After printing, we let the print lay quietly and dry for about an hour, then Sandi removed the material from the paper and soaked it in a tray of water with a small amount of dish soap, simply to remove the spray adhesive. With the pigment inks, there’s no reason to set the ink.

Printed image after it came off the paper

The soak to remove the spray adhesive. Nice to still get some use from old photo trays!

After the soak and drying. The image loses just a tiny bit of color, which helped in this case to remove some tone from the background of the photo.

Afterward, Sandi did her thing attaching the image to a fuzzy pillowcase, perhaps the messiest part of this entire project. We were sweeping up a LOT of fuzzy poodle fur!

The pinup with some red poodle fur sides attached.

The final result, waiting to be slipped over a pillow.

So if you’re using a newer pigment (not dye) inkjet printer, and wanting to work on a big printer, you can let your imagination fly. The only limit here is the size of your printer and your images.

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3 Responses to “Large format printing on fabric”


  1. 1 robert
    March 5, 2011 at 1:47 am

    Printing on fabric does has its problems and what you have done looks great.
    But have why not use a small roll of fabric load it in to the printer. Then force feed it until there is a leading edge then clamp some light weights across the the fabric so that it becomes tight and straight then print

    • 2 realitytourist
      March 5, 2011 at 9:22 am

      I’ll ask first if you’ve used any large format HP printers. 🙂
      You can’t really “force-feed” anything into the printer, as soon as it detects something being inserted it takes control. It grips the paper (or fabric), pulls it up under the mechanicals that hold the paper down, right where the printhead will move. Then it moves the printhead across that area to detect the width of the paper. Then it pulls the paper through (if you’ve told it you’re loading roll paper, it pulls it through about 2 feet; if you’ve told it you’re loading sheet paper, it pulls it most of the way through the size you entered) and then the printhead slides across to detect the edges and see if you’ve loaded it straight. If you haven’t, it yells at you to adjust the paper and then it detects it again.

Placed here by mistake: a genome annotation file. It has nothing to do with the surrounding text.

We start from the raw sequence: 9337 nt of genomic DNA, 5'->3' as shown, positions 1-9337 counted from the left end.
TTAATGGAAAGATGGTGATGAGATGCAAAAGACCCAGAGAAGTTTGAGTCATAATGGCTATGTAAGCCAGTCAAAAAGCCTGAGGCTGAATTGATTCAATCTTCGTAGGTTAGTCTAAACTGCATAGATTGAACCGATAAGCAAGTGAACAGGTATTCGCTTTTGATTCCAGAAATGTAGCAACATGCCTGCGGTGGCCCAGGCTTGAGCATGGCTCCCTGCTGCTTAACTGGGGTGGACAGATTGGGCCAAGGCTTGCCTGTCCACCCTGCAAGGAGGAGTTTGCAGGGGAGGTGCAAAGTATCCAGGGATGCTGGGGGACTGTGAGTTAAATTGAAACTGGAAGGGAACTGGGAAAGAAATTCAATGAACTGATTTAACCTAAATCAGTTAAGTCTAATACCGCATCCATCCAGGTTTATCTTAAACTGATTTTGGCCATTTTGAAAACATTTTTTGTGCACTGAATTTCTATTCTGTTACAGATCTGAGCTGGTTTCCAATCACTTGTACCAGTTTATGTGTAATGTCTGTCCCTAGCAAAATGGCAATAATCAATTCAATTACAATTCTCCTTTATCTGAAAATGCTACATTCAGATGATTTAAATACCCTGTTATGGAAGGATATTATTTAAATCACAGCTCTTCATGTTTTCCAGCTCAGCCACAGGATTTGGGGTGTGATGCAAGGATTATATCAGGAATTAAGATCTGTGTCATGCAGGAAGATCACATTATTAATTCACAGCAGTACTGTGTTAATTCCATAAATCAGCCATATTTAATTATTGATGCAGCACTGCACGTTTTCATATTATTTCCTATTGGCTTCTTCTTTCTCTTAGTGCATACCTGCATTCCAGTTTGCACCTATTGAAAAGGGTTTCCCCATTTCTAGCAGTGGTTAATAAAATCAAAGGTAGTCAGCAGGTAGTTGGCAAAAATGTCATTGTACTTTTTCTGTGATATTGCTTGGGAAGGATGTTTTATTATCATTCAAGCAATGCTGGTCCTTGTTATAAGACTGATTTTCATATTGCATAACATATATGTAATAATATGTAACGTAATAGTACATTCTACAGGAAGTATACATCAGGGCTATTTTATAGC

I’ve used all kinds of paper in these, including Japanese rice paper, and the lighter the material, the more likely it is to curl up JUST SLIGHTLY and get caught by that printhead as it does the detecting. It’s also more likely to load slightly crooked. (yes, the printer is a bit of a PITA about this) Canvas loads because it’s not just canvas material on a roll, it has a backing that keeps it stiff in the printer. So in the end, after much experimentation (I wasted several pieces of prepared fabric for this), I’ve found that attaching the material to a substrate of some kind is really necessary.
      Thanks for asking!

  2. 3 Margie
    August 28, 2013 at 6:31 am

    I’m wondering if you could skip the step of washing to remove the spray adhesive. It could be ironed to “set” the ink. It’s not likely to ever be washed and the spray adhesive would be on the inside, adding body to the fabric. I’m unsure if the ink would spread or smear with the heat of the iron. Maybe one could use a pressing cloth. I love these pillows. Real cute idea. Thanks for all the R&D. I don’t have a large scale printer but I will try feeding fabric through the thing.